Captain America: The Winter Soldier

Last week, Captain America returned to theaters when “Captain America: The Winter Soldier” hit theatres. It’s the movie that critics are calling a “comic-born, action extravaganza” (Jules Brenner, Cinema Signals) and “The first Marvel movie since the original Iron Man able to stand on its own.” (Adam Nayman, Globe and Mail). In my own opinion, the movie stands as a great action/thriller. Marked by great CGI, action scenes that put some martial arts movies to shame, and villains that rock the American Hero’s world.
Now, at risk of giving out spoilers, in this latest installment of the Marvel Universe, Captain America
and Black Widow have to deal with the murder of Nick Fury at the hands of a mysterious assassin called “The Winter Soldier”, a man with a meta arm, and enough strength and stamina to keep up with the Captain himself. As they investigate Fury’s murder, they uncover a plot that will test not only them, but the entirety of S.H.I.E.L.D.
Now, while most of the recent Marvel movies have had a fair plot, focusing more on watching the characters duke it out than telling a story, the best part of “The Winter Soldier” is actually its plot. It leaves normal science fiction/action conventions behind, choosing instead to take the route of a mystery/thriller instead. The characters, especially Captain America, are forced to make extremely difficult moral choices as friends turn to enemies around them. The question “How much are you willing to give up for peace?” isn’t only posed to the heroes, but to the audience itself. It’s especially relevant question in an age marked by paranoia that spawned and revealed programs like PRISM.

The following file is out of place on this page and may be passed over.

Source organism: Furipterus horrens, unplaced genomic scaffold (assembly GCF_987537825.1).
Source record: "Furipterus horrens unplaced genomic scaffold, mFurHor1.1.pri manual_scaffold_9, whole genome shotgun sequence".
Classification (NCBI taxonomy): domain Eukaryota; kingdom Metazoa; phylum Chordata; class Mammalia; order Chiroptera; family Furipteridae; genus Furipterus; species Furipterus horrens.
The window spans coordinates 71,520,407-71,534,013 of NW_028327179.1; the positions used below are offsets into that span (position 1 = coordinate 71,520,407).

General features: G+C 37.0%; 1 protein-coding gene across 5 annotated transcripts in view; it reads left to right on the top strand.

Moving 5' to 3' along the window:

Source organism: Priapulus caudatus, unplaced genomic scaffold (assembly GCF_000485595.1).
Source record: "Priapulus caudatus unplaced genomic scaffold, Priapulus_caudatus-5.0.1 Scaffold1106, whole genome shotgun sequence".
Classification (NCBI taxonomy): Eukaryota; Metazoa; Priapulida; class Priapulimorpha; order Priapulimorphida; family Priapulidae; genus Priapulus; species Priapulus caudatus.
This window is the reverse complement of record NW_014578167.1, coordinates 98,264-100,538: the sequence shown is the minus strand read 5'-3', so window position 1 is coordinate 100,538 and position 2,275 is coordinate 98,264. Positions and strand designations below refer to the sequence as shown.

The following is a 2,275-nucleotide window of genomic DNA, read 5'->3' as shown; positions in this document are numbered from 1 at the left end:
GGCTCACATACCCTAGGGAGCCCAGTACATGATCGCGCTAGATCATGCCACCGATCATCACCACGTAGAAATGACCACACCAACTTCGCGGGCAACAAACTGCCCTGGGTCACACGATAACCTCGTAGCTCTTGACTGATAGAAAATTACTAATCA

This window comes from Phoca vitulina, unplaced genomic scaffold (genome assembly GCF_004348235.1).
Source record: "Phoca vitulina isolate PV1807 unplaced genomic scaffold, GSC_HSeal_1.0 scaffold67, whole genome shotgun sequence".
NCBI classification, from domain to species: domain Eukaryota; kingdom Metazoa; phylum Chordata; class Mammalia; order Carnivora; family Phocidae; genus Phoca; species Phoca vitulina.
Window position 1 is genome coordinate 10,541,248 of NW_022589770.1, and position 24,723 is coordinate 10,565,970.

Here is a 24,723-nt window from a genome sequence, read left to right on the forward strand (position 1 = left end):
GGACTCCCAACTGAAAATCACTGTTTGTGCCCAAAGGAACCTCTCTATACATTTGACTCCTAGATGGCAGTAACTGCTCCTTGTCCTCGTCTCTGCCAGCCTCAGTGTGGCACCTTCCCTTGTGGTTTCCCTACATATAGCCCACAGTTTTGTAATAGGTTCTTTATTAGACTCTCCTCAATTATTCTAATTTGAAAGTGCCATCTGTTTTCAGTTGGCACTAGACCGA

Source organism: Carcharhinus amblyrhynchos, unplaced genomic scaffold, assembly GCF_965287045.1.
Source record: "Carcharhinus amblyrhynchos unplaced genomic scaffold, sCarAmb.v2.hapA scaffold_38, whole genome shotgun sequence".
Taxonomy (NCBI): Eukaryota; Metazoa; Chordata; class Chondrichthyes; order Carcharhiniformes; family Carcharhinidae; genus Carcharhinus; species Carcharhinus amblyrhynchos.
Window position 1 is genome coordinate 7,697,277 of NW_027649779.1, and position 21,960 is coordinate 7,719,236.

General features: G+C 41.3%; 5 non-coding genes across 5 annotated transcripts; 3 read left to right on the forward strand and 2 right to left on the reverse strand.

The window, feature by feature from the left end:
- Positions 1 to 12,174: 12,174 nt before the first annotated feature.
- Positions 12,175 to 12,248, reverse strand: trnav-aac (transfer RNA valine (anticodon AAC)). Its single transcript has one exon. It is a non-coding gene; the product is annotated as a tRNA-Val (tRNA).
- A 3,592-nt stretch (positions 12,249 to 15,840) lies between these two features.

Now, despite all the praise I can heap on this movie, it does have its fair share of flaws. While
the CGI is extremely well done, the movie uses it almost as a crutch, making everything from agents and soldiers to the ship Captain America is seen jumping out of in the trailer, out of pixels, as opposed to physical matter. While it’s understandable that some sets in the movie are far too big to be made, and many of the elements exist only in science fiction, the excessive use of CGI takes away from an otherwise vibrant world. In addition, while the fight scenes are impressive, with even Captain America pulling out incredible martial arts moves, they suffer in a similar manner. For example, within the first 30 minutes, Captain America is up against a minor villain who barely has a name. While normally that would be no problem for the hero, especially since he’s seen not a minute earlier taking down henchmen with one or two blows, he not only stands up to the Captain, but almost dominates a part of the fight, giving the impression that the Captain isn’t the only one with superpowers on the boat. He isn’t seen again for the rest of the movie. While it makes for a great fight scene, it takes away the “super” aspect that normally accompanies a hero.
Overall, I highly recommend seeing the movie at least once. The fight scenes are great, if a little overdone, the plot hits home and we finally get a deeper look into the so far bland Captain America’s personality. Of course, the introduction of, quite possibly, the single most realistic villain, make it a must see.